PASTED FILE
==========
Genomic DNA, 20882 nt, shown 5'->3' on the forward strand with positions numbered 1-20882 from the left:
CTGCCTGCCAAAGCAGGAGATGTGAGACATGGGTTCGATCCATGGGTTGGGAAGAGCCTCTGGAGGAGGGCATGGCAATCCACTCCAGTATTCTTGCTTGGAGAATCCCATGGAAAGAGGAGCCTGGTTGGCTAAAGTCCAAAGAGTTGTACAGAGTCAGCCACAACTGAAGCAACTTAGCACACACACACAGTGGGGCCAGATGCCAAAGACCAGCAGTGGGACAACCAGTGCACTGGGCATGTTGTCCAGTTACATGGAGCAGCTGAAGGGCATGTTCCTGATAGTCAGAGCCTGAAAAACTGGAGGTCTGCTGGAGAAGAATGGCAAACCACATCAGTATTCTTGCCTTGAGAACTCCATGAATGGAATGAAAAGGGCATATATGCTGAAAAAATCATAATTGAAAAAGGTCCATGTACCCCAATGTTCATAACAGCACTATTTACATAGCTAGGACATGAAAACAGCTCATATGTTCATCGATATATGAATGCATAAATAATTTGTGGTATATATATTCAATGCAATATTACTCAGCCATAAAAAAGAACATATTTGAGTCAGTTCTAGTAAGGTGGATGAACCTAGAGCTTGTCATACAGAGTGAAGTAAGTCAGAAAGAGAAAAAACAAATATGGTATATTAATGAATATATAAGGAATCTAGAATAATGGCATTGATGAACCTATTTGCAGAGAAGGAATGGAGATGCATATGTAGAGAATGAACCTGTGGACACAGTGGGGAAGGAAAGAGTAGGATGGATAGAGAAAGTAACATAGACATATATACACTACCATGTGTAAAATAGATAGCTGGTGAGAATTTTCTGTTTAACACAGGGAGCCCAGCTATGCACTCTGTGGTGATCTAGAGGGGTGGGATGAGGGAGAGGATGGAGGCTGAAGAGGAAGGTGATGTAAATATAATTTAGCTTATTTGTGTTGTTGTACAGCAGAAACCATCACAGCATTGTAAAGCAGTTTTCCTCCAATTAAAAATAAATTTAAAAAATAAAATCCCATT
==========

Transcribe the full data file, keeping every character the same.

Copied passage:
Genomic DNA, 20882 nt, shown 5'->3' on the forward strand with positions numbered 1-20882 from the left:
CTGCCTGCCAAAGCAGGAGATGTGAGACATGGGTTCGATCCATGGGTTGGGAAGAGCCTCTGGAGGAGGGCATGGCAATCCACTCCAGTATTCTTGCTTGGAGAATCCCATGGAAAGAGGAGCCTGGTTGGCTAAAGTCCAAAGAGTTGTACAGAGTCAGCCACAACTGAAGCAACTTAGCACACACACACAGTGGGGCCAGATGCCAAAGACCAGCAGTGGGACAACCAGTGCACTGGGCATGTTGTCCAGTTACATGGAGCAGCTGAAGGGCATGTTCCTGATAGTCAGAGCCTGAAAAACTGGAGGTCTGCTGGAGAAGAATGGCAAACCACATCAGTATTCTTGCCTTGAGAACTCCATGAATGGAATGAAAAGGGCATATATGCTGAAAAAATCATAATTGAAAAAGGTCCATGTACCCCAATGTTCATAACAGCACTATTTACATAGCTAGGACATGAAAACAGCTCATATGTTCATCGATATATGAATGCATAAATAATTTGTGGTATATATATTCAATGCAATATTACTCAGCCATAAAAAAGAACATATTTGAGTCAGTTCTAGTAAGGTGGATGAACCTAGAGCTTGTCATACAGAGTGAAGTAAGTCAGAAAGAGAAAAAACAAATATGGTATATTAATGAATATATAAGGAATCTAGAATAATGGCATTGATGAACCTATTTGCAGAGAAGGAATGGAGATGCATATGTAGAGAATGAACCTGTGGACACAGTGGGGAAGGAAAGAGTAGGATGGATAGAGAAAGTAACATAGACATATATACACTACCATGTGTAAAATAGATAGCTGGTGAGAATTTTCTGTTTAACACAGGGAGCCCAGCTATGCACTCTGTGGTGATCTAGAGGGGTGGGATGAGGGAGAGGATGGAGGCTGAAGAGGAAGGTGATGTAAATATAATTTAGCTTATTTGTGTTGTTGTACAGCAGAAACCATCACAGCATTGTAAAGCAGTTTTCCTCCAATTAAAAATAAATTTAAAAAATAAAATCCCATT